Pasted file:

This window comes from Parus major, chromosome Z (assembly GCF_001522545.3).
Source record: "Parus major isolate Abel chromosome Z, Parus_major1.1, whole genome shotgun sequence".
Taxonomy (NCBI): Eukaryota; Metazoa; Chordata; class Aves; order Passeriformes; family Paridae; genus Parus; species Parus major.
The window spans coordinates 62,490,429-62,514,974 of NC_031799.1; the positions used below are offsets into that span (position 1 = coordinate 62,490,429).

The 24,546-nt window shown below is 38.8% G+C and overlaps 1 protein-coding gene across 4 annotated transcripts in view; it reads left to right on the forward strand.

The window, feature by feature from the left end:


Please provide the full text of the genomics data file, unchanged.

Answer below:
This window comes from Parus major, chromosome Z (assembly GCF_001522545.3).
Source record: "Parus major isolate Abel chromosome Z, Parus_major1.1, whole genome shotgun sequence".
Taxonomy (NCBI): Eukaryota; Metazoa; Chordata; class Aves; order Passeriformes; family Paridae; genus Parus; species Parus major.
The window spans coordinates 62,490,429-62,514,974 of NC_031799.1; the positions used below are offsets into that span (position 1 = coordinate 62,490,429).

The 24,546-nt window shown below is 38.8% G+C and overlaps 1 protein-coding gene across 4 annotated transcripts in view; it reads left to right on the forward strand.

The window, feature by feature from the left end: